This street will have quite a bit of company around the world. There are more than 120 streets, avenues, highways and other roadways named after Mandela, according to the Nelson Mandela Centre of Memory.

Mandela's life and legacy

The Post’s Sudarsan Raghavan, in Johannesburg, talked about Mandela’s life and legacy in this video:

Mourning period in Egypt

Egyptian President Adly Mansour has declared a three-day mourning period for Mandela, according to the official state news agency.

Erin Cunningham reports that Mansour’s office issued a statement earlier, saying that Mandela “will remain in the hearts and minds of Egyptians” as a symbol of national struggle.

Rouhani's letter to Zuma

The South African Embassy in Tehran.(Abedin Taherkenareh/EPA)

The South African Embassy in Tehran.(Abedin Taherkenareh/EPA)

Iran’s president, Hassan Rouhani, sent a letter to his South African counterpart, Jacob Zuma, on Friday, officially offering condolences from the Islamic republic on the passing of Nelson Mandela.

Contents of the letter were published on the Islamic Republic News Agency’s Web site.

“I was informed of about the demise of the former president of our friend country (ally,) South Africa, his eminence Nelson Mandela, to my great sorrow and deep grief,” Rouhani wrote.

“Nelson Mandela doubtlessly believed in freedom and equality of the human beings, not only in his country, but around the globe and never hesitated in this firm belief,” added Rouhani. “In this road that was abundant with ups and downs and filled with pain all along, including suffering homelessness, being away from home and family, and long periods of imprisonment, he gave meaning and spirit to the long road towards liberty gloriously.” 

— Jason Rezaian

Karzai's tribute to Mandela

In a video tribute, Afghan President Hamid Karzai said Mandela’s death was a “great loss to South Africans and the whole of humanity.”

“Nelson Mandela has passed away, an icon of our time, for man’s dignity, equality and freedom, a selfless human being, who struggled not only for the black South Africans against Apartheid, but for the dignity of all of us,” Karzai said in the tribute. “History will throw a very kind light on him. Mandela deserves it.”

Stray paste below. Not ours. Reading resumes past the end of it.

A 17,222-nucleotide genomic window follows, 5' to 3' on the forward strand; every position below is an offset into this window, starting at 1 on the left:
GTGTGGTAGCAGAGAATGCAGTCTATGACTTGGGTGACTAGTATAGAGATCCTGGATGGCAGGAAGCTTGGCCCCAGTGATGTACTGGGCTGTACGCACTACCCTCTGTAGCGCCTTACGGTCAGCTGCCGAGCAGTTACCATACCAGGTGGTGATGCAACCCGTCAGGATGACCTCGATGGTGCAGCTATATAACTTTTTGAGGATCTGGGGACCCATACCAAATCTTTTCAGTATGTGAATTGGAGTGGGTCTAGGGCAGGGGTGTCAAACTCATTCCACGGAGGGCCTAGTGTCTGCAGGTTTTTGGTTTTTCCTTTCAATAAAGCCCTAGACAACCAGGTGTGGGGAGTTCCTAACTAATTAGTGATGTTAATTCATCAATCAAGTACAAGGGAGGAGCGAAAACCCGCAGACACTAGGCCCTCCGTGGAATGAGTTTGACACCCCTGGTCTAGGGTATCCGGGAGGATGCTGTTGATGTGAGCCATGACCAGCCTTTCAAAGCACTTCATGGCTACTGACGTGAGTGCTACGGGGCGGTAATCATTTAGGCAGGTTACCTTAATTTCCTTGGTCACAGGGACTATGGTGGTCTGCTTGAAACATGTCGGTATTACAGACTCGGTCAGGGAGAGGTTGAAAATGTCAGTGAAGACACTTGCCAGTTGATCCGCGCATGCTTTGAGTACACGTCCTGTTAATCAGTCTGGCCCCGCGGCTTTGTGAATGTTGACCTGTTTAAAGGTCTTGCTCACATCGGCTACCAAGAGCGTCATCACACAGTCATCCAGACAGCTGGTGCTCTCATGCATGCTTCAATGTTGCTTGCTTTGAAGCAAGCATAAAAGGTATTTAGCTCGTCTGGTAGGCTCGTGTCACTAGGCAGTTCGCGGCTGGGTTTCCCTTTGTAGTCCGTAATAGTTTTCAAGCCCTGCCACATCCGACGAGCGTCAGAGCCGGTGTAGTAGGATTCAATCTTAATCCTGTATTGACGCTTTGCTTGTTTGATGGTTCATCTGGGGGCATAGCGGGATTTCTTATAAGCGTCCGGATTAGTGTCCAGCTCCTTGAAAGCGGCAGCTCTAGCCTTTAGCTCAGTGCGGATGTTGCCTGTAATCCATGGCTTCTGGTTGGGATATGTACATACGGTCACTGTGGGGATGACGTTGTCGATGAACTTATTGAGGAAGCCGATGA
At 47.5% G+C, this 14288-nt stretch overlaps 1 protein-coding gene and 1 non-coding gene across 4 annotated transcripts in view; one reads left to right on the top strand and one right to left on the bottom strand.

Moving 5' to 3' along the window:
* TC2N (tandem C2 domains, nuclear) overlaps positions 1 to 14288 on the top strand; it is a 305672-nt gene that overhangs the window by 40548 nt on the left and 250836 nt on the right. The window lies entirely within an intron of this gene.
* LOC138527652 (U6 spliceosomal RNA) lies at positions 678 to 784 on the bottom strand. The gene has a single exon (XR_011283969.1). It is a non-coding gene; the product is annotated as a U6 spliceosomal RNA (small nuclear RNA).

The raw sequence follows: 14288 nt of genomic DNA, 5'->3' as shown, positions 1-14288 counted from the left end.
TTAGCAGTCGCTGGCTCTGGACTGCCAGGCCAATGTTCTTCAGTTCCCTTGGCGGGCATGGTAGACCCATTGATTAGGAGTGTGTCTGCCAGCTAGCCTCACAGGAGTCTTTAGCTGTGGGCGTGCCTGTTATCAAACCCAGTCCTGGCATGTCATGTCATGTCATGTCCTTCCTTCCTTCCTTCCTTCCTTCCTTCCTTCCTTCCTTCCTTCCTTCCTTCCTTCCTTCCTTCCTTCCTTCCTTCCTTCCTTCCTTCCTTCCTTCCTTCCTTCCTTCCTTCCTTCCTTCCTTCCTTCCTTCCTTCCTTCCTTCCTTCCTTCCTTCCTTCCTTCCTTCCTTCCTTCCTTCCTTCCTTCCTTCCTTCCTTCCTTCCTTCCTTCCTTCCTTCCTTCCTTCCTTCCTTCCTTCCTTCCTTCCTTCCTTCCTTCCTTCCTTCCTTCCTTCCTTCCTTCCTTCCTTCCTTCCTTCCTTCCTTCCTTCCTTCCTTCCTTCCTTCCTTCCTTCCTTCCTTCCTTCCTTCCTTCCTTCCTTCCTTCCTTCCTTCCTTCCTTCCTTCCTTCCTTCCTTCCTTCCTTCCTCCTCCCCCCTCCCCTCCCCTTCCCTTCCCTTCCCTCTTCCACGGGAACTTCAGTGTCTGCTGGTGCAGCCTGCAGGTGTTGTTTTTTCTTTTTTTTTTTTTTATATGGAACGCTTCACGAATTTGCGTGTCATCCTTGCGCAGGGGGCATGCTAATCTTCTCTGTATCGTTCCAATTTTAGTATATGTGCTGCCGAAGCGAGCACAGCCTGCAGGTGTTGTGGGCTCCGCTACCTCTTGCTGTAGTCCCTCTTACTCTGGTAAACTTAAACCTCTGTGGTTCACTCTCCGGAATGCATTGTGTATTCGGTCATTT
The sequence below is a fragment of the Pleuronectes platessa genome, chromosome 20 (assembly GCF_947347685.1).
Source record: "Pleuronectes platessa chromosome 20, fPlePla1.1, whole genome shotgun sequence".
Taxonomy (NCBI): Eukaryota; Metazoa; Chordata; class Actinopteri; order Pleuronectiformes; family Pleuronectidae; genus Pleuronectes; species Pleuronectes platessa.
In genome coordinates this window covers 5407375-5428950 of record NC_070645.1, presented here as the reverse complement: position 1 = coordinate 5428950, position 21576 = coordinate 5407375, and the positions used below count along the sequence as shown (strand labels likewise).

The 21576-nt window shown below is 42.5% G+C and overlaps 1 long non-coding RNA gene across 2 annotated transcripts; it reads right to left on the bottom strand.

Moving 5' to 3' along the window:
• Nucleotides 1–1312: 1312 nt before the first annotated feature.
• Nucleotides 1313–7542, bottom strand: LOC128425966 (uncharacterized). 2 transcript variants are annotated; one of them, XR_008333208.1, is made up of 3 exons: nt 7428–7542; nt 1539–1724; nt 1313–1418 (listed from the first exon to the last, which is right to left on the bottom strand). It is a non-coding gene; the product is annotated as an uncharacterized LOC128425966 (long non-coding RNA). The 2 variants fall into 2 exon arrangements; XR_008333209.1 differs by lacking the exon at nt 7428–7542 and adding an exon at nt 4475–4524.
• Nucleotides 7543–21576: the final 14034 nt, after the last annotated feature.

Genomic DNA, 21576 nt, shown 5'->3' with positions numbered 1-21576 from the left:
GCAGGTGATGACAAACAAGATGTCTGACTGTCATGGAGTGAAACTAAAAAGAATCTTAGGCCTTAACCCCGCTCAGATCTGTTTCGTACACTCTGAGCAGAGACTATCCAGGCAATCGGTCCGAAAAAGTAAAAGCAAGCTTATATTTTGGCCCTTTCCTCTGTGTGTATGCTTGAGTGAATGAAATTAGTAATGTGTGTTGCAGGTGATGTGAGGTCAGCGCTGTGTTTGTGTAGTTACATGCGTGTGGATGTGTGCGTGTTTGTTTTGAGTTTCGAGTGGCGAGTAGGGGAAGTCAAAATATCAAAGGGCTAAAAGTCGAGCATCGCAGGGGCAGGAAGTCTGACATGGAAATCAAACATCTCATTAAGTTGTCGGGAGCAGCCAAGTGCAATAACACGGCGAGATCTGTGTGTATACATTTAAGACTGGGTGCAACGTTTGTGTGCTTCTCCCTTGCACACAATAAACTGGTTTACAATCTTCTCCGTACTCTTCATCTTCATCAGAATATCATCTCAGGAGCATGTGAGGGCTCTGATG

— Tim Craig

In China, swell of social media chatter

A man walks past the Embassy of South Africa in Beijing on Friday. (ChinaFotoPress/Getty Images)

A man walks past the Embassy of South Africa in Beijing on Friday. (ChinaFotoPress/Getty Images)

There has been a considerable surge in Mandela talk on social media networks in China, reports Simon Denyer, The Post’s Beijing bureau chief.

On’s Weibo service, which is a platform similar to Twitter, the number of comments related to Mandela had topped 491,000 shortly before 10:30 p.m. (Beijing time) on Friday.

Chinese President Xi Jinping expressed his grief over Mandela’s passing, sending a message of condolence to South African President Jacob Zuma, according to Xinhua, the state-run news agency.

When news breaks during a film premiere

Catherine, Duchess of Cambridge, and Prince William, Duke of Cambridge, attend "Mandela: Long Walk to Freedom" in London on Thursday. (Chris Jackson - WPA Pool/Getty Images)

Catherine, Duchess of Cambridge, and Prince William, Duke of Cambridge, attend “Mandela: Long Walk to Freedom” in London on Thursday. (Chris Jackson – WPA Pool/Getty Images)

The London premiere of a film about Mandela’s life, already a high-profile screening because Prince William and his wife, Catherine, were in the audience, took on a new dimension when news of Mandela’s death broke.

Mandela’s two youngest daughters were at the premiere of “Mandela: Long Walk to Freedom,” which stars Idris Elba and traces Mandela’s life from his time as a lawyer to his later years spent as a global statesman.

When news of Mandela’s death broke during the screening, his daughters asked that the film continue and left the theater, according to the Associated Press. The producer announced the news once the movie had ended and called for a moment of silence.

Prince William said the news was “extremely sad and tragic” in a brief statement on Thursday, saying that the movie reminded them about “what an extraordinary and inspiring man Nelson Mandela was.”

The timing of this created some cognitive dissonance online, as Foreign Policy reports. Stories about Mandela’s passing lived side-by-side with commentary about what the royal couple was wearing to the screening.

Watch a trailer for “Mandela: Long Walk to Freedom” here:

Books about Mandela

Looking for something good to read about Mandela? Bookish has assembled a list of good books about him, his life and his achievements. [via Ron Charles]

Gorbachev, Putin praise Mandela's life

World leaders continued to recall Mandela on Friday.

“I knew Nelson Mandela very well,” former Soviet president Mikhail Gorbachev told the Interfax news agency on Friday. “He was an amazing man, who lived a hard and long life. One-third of his life took place in very harsh conditions. He contributed a huge amount to the fight against the consequences of apartheid. He did a lot for mankind, and he will be remembered not only by the people of his country, but also by people worldwide.”

Gorbachev went on to say that Mandela set “a great example for thinking people.”

“He was an amazing, clever, and talented statesman,” Gorbachev said. “He told me many times that the perestroika in the U.S.S.R. did a lot to help his country get rid of apartheid.”

Russian President Vladimir Putin sent a note of condolence to Jacob Zuma, the South African president, noting that “having endured difficult sufferings, Mandela remained faithful to the ideals of humanism and justice until the end of his life.”

Children recite Mandela's famous words

Mandela’s most famous speech was his courtroom address where he called free and equal society “an ideal for which I am prepared to die.”

Quartz asked children at Rosebank Primary School in Johannesburg to recite part of this speech: